Manchester United is a club which always remembers its legends, and Jaap Stam might only have been a United player for three years but on Saturday he is sure to receive a rousing reception as he returns to Old Trafford for the first time since being forced out in 2001 without a proper farewell. He has been back for legends fixtures, but this is the real thing with the regular United crowd.
To this day, United fans sing his name as long and loud as many other former favourites. He is cherished as the final piece in the jigsaw ahead of the unforgettable treble success of 1999, having immediately made his presence felt after arriving from PSV the previous summer.
But he returns to the Theatre of Dreams not as an uncompromising defender. Nowadays he is a rookie manager making a great name for himself with Championship side Reading, United’s FA Cup third round opponents on Saturday. It won’t stop people reminiscing about Stam’s effect on United, though.
“He was a brute, Jaap. I remember him coming to the club and I just thought ‘Wow, he’s huge’,” former team-mate David May said in a recent interview with Sky Sports. “But more than his presence, he was one of the quickest players I’ve ever seen. I think the only time I ever saw him get done was against Louis Saha, and after that nobody ever beat him. He was a brute of a man.”
That transposed itself off the pitch too, as May explains: “He actually got me in a headlock once at the back of the bus and I just could not move! He just got me there and I was trying my best but I just couldn’t get out of it! He was an absolute brute of a man, and a great player as well.
“He wasn’t really a ranter but he got his point across. Jaap’s just a very, very easy going guy but you knew that you would never cross him.”
It was that forceful style which made him an indomitable defender who the crowd took to their hearts without reservation. The trophies helped too, of course. Three league titles in three attempts, the FA Cup, the Champions League and the Intercontinental Cup… they all helped to cement Stam’s place in modern United folklore. The more the club won, the more it became clear what a difference-maker he was.
Shock was the biggest feeling in the football world when Stam departed United for Lazio in August 2001 amidst claims that Sir Alex Ferguson had been put out by some of the Dutchman’s revelations in a book he had written about life at United. The legendary manager would later claim the sale was his biggest mistake, and he also expressed regret about his decision to inform Stam he was being sold in a rushed meeting at a petrol station.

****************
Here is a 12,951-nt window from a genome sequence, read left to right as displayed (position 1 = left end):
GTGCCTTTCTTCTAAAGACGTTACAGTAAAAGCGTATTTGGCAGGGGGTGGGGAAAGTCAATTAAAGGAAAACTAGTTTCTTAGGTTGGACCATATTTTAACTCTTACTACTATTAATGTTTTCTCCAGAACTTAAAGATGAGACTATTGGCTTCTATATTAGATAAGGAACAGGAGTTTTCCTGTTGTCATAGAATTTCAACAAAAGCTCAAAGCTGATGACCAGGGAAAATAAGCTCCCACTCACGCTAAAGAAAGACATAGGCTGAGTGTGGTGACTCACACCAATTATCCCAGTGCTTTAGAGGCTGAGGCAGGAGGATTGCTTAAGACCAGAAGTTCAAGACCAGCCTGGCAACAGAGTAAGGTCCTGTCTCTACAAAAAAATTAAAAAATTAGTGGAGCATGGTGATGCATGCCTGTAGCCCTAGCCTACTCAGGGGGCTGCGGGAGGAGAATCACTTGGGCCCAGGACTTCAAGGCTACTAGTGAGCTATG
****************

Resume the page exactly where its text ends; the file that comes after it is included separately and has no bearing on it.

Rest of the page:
United did get a hefty £15 million fee for the then-29-year-old though, especially when he was just recovering from a long-term Achilles problem. And Stam has this week claimed that monetary constraints were the real reason behind Ferguson’s decision.
“Every club has like three or four players who are, how you call it? Like the spokesmen, the committee, and I was in there as well and occasionally you speak with a couple of people from the board and about the situation of the club,” Stam told the Telegraph.
“That’s when they told us that budget-wise they needed to do something. They didn’t mention names but… It wasn’t about the book. We spoke about it with the board as well about having a problem with the budget at the time.
“They needed to sell somebody eventually and, of course, if there had been an offer placed for a player. I had been there three seasons, a bit more, and won everything with the club. They paid, what was it, £10-11m for me? And they could sell me three years later for £15-16m.”
With Stam having gone on to win another Champions League with Milan and now building a fine reputation so far as a manager with Reading, the 44-year-old has clearly moved on from the episode. And it is a very different United he will face on Saturday with Ferguson now in his fourth year of retirement and Jose Mourinho holding the reins at Old Trafford.
Mourinho acknowledges Stam’s position as a legend at United but insists that he be taken seriously as a manager ahead of Saturday’s clash.
“I am very respectful of every player who made the history of every club. Everybody knows what is Jaap’s history in this club and for sure he is going to have a great reception,” Mourinho told a pre-match press conference on Friday. “But I think he prefers that I speak about him as a manager and not as a player, because as a player everybody knows but as a manager not everybody knows.
“I have to say what I feel: a team that plays like Reading, the manager has to be very good. So I think the best compliment I can have for him is to say that after analysing three or four matches of Reading – the way they play football, the way they are positive – the manager has to be very good.”
After one more chorus of ‘Yip Jaap Stam’ from the Stretford End, the Dutchman will get to work as just another opposing manager at 12:30 on Saturday. But he admitted to MUTV this week that he's looking forward to renewing acquaintances in M16. "I've been back to United for charity games but it's a bit different with the crowd in those games than it will be on Saturday,” said Stam. “But it's nice to be back because when I left United I never went back for a league game or anything so it will be good to see the fans and everyone there."
Whatever happens in his coaching career, and whatever the truth behind his acrimonious departure 16 years ago, Stam will forever remain a treasured part of the Old Trafford furniture. It is only fitting that United fans finally get to thank him for playing his part in one of the greatest spells in the club’s history.